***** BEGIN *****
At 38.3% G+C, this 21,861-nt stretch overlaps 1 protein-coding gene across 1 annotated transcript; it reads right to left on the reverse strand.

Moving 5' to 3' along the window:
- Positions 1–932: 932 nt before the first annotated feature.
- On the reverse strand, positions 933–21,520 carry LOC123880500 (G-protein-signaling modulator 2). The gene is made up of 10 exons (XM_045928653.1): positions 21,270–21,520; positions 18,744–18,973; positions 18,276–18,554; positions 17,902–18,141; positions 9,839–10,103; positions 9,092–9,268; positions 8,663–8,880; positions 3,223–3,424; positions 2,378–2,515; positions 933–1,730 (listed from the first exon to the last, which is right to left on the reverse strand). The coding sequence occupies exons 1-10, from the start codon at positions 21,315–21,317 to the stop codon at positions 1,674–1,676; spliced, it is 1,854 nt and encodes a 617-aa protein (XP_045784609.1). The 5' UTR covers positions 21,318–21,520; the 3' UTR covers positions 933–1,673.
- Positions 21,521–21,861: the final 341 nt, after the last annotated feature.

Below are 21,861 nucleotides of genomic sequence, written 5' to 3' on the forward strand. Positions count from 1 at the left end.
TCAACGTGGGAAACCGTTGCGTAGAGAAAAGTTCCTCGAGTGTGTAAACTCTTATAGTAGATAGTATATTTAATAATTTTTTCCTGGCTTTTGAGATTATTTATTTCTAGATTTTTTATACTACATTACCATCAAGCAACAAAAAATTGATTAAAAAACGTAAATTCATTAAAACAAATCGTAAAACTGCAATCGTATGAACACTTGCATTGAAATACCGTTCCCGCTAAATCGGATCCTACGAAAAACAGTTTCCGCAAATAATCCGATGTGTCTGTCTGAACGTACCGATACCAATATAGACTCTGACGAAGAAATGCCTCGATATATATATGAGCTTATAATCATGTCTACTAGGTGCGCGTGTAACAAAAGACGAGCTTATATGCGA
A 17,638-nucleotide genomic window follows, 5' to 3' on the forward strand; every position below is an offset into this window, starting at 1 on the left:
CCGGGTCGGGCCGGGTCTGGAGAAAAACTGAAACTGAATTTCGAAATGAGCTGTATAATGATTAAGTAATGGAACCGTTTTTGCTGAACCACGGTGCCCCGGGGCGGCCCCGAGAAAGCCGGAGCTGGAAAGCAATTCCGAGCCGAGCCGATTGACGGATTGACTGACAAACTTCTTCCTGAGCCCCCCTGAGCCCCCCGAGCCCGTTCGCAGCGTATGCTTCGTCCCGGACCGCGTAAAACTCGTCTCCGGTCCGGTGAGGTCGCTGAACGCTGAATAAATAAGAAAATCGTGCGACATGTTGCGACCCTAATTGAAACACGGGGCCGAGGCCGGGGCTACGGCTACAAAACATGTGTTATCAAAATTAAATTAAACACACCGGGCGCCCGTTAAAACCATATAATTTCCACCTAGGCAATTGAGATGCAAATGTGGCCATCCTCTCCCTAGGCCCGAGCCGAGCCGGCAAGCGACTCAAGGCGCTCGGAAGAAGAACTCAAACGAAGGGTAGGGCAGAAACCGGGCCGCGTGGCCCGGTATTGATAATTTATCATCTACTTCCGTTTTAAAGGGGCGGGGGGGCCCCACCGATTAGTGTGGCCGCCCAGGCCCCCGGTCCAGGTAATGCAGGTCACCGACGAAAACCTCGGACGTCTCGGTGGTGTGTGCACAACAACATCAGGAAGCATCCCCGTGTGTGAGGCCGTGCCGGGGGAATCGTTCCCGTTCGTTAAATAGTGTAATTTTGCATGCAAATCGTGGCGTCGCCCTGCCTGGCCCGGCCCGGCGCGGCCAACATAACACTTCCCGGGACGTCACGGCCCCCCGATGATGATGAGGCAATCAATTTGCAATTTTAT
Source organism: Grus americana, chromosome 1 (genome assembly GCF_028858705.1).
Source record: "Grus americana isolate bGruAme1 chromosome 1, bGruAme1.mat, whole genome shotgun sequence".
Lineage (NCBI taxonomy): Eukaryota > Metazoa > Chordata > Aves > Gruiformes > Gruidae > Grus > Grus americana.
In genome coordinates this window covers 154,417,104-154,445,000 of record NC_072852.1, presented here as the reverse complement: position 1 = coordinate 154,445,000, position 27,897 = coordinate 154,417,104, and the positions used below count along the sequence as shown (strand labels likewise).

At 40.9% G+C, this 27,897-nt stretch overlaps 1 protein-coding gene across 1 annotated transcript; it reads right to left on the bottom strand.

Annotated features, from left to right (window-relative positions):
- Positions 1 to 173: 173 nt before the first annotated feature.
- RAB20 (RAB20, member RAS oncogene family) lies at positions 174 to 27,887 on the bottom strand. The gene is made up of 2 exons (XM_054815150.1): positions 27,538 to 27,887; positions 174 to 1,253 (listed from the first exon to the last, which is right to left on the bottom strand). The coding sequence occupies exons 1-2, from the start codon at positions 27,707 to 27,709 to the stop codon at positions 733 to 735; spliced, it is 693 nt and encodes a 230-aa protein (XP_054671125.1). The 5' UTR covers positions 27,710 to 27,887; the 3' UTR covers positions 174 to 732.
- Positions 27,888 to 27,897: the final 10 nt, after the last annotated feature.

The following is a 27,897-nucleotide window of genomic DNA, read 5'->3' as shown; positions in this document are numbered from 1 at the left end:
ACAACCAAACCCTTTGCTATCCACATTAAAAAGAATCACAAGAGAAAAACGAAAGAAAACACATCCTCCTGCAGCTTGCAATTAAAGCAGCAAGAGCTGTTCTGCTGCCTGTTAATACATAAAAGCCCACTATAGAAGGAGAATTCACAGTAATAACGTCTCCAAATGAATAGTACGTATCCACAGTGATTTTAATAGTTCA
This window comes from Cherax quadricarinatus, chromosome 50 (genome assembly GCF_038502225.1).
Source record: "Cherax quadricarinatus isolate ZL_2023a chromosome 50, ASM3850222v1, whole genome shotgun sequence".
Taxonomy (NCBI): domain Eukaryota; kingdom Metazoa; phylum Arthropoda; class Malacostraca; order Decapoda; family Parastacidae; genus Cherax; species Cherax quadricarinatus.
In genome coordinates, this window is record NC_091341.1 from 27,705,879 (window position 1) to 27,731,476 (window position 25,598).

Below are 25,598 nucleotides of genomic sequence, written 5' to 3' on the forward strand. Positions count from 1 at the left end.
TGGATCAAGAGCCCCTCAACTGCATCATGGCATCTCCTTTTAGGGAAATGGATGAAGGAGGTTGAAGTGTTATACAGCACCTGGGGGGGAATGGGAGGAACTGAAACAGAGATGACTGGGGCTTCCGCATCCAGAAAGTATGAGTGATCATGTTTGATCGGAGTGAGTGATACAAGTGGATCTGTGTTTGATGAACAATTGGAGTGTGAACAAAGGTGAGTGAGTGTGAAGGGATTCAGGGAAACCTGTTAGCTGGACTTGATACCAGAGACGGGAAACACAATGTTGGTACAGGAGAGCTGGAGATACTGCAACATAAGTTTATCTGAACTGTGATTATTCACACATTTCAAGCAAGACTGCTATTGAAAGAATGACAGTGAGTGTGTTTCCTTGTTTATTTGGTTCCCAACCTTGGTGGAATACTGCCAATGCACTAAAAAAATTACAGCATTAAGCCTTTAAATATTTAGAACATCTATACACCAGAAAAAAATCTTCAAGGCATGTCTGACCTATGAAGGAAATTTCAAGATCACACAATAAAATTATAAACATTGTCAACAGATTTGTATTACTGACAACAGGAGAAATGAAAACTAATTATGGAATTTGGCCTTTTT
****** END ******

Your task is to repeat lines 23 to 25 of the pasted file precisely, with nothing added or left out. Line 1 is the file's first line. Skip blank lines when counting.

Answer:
Taxonomy (NCBI): domain Eukaryota; kingdom Metazoa; phylum Arthropoda; class Malacostraca; order Decapoda; family Parastacidae; genus Cherax; species Cherax quadricarinatus.
In genome coordinates, this window is record NC_091341.1 from 27,705,879 (window position 1) to 27,731,476 (window position 25,598).

Below are 25,598 nucleotides of genomic sequence, written 5' to 3' on the forward strand. Positions count from 1 at the left end.